Three Winners at the 7th CTI Young Drive Experts Award ceremony
Berlin/Düsseldorf, 9.12.2015 – This year, no fewer than three candidates received a CTI Young Drive Experts Award at the 14th International CTI Symposium for Automotive Transmissions, HEV and EV Drives. The winners were Björn Berweiler (Research Associate, Institute for Drive Systems and Performance Electronics, Leibniz University Hanover), Dr.-Ing. Johannes Geiger (DCT Development Engineer, BMW Group) and Dr. Kathrien Inderwisch (Scientific Managing Director, Automotive Research Centre Niedersachsen, TU Braunschweig).
Björn Berweiler’s award was for his master’s thesis entitled ’Drive Cycle Optimal Dimensions for a Synchronous Reluctance Motor for Use as a Traction Drive in an Electric Vehicle’. The result of his thesis – a six-pole synchronous reluctance motor for a vehicle in the subcompact segment – offers insights into the practicality of these new machines for automotive transmissions. “Using a six-pole synchronous reluctance motor in the subcompact segment was found to deliver important cost benefits and good functionality, since it contains no permanent magnets or rare earth elements, has a simple rotor construction with no coils, and is easy to produce“ confirmed Prof. Dr. Ferit Küçükay (TU Braunschweig) in his laudatio. Berweiler wrote the paper while at Leibniz University Hanover, and currently works as a research associate for electronic drive systems at the Institute for Drive Systems and Performance Electronics.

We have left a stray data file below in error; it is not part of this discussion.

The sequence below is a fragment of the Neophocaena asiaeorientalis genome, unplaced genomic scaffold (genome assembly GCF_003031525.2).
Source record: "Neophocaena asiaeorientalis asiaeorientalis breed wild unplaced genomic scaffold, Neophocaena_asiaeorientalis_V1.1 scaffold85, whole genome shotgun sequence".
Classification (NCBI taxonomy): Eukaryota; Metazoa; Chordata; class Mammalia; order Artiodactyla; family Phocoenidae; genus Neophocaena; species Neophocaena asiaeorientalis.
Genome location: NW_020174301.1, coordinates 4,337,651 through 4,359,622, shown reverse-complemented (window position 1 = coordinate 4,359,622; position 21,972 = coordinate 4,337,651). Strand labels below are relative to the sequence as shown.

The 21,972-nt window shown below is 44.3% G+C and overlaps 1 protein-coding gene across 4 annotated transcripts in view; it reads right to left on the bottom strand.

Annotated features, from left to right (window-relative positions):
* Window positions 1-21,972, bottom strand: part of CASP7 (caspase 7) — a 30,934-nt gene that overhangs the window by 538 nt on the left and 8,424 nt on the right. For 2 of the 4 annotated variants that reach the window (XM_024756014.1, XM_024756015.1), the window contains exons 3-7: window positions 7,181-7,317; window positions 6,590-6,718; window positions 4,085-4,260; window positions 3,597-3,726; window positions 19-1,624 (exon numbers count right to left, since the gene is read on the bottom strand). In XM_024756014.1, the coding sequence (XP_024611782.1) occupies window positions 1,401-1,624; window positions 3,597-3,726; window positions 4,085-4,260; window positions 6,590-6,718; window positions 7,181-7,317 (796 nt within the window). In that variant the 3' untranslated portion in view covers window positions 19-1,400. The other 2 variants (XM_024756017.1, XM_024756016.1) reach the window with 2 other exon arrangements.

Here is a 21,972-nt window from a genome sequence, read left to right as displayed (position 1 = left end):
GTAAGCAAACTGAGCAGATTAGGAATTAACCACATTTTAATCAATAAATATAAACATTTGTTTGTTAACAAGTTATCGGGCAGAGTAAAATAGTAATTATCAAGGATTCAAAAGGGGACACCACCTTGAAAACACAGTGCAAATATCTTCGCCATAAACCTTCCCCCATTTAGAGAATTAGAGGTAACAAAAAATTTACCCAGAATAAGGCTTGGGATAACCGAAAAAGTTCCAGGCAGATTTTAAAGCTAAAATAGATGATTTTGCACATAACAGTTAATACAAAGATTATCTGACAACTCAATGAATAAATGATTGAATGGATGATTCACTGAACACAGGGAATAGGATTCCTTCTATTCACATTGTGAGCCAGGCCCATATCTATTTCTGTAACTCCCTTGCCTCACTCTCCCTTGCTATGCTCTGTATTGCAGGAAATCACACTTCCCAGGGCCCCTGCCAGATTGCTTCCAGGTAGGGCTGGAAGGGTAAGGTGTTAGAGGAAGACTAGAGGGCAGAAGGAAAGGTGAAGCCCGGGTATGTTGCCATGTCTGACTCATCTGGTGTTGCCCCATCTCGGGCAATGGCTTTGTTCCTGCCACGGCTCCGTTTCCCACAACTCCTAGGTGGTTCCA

Dr.-Ing. Johannes Geiger won an Award for his dissertation ’Efficiency and Thermal Economy of Gear Drives During Instationary Operation’. The paper aims to put a simulation tool in place that can calculate instationary efficiency and thermal behaviour, and also define individual component temperatures. The results can be used in the preliminary analysis of load ratings for predefined load collectives, and to evaluate optimisation activities for reducing fuel consumption in drive trains. “The result is a simulation tool for the early analysis of transmission component load ratings, and to evaluate measures for reducing drive consumption, such as optimised bearing configuration or low-loss cogging“ said Prof. Dr. Ferit Küçükay. Geiger currently works as a DCT development engineer for the BMW Group.
Dr. Kathrien Inderwisch received a Young Drivers Award for her thesis on ’Loss Identification in Vehicle Drives“. Her aims were to meet CO2 emission requirements and secure long-term mobility through requirement-specific energy usage – an important development focus for automobile manufacturers. “The result is a program that is validated by measurements, and calculates the loss levels of different transmissions under realistic conditions“ says Prof. Dr. Ferit Küçükay. Inderwisch studied mechanical engineering at TU Braunschweig, majoring in Automobile Technology. She is currently Scientific Managing Director at the Automotive Research Centre Niedersachsen.
About the CTI Award
The CTI Young Drive Award honours outstanding work by recent graduates and PhD holders in the field of transmission and drive development. The aim is to encourage young engineers to continue their efforts in this sector.
At the CTI Symposium, 1,300 attendees from 23 countries, 130 exhibitors and over 100 speakers came together to learn more about topics including market-specific influences and general parameters, and new transmissions and drive concepts.
For pictures, please visit http://bit.ly/getriebesymposium2015